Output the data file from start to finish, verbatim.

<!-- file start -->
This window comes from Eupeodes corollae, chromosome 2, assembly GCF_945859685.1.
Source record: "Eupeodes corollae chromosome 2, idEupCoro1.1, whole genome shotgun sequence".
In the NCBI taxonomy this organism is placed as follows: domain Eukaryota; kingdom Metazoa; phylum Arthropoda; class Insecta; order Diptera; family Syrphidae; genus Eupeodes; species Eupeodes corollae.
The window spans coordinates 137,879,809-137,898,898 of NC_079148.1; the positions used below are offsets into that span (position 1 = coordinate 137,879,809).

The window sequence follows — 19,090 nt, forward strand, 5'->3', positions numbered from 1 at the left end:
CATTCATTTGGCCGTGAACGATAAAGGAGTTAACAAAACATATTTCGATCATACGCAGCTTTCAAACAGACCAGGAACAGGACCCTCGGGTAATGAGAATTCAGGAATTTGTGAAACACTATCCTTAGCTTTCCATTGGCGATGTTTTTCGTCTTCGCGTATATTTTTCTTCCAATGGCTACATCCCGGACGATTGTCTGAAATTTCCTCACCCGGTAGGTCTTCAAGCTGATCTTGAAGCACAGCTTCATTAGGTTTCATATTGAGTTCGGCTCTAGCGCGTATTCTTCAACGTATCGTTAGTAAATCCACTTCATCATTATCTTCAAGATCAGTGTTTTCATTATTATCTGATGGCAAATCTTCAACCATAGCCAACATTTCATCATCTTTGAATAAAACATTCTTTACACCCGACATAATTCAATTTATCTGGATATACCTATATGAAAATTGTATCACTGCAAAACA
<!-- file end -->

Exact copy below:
This window comes from Eupeodes corollae, chromosome 2, assembly GCF_945859685.1.
Source record: "Eupeodes corollae chromosome 2, idEupCoro1.1, whole genome shotgun sequence".
In the NCBI taxonomy this organism is placed as follows: domain Eukaryota; kingdom Metazoa; phylum Arthropoda; class Insecta; order Diptera; family Syrphidae; genus Eupeodes; species Eupeodes corollae.
The window spans coordinates 137,879,809-137,898,898 of NC_079148.1; the positions used below are offsets into that span (position 1 = coordinate 137,879,809).

The window sequence follows — 19,090 nt, forward strand, 5'->3', positions numbered from 1 at the left end:
CATTCATTTGGCCGTGAACGATAAAGGAGTTAACAAAACATATTTCGATCATACGCAGCTTTCAAACAGACCAGGAACAGGACCCTCGGGTAATGAGAATTCAGGAATTTGTGAAACACTATCCTTAGCTTTCCATTGGCGATGTTTTTCGTCTTCGCGTATATTTTTCTTCCAATGGCTACATCCCGGACGATTGTCTGAAATTTCCTCACCCGGTAGGTCTTCAAGCTGATCTTGAAGCACAGCTTCATTAGGTTTCATATTGAGTTCGGCTCTAGCGCGTATTCTTCAACGTATCGTTAGTAAATCCACTTCATCATTATCTTCAAGATCAGTGTTTTCATTATTATCTGATGGCAAATCTTCAACCATAGCCAACATTTCATCATCTTTGAATAAAACATTCTTTACACCCGACATAATTCAATTTATCTGGATATACCTATATGAAAATTGTATCACTGCAAAACA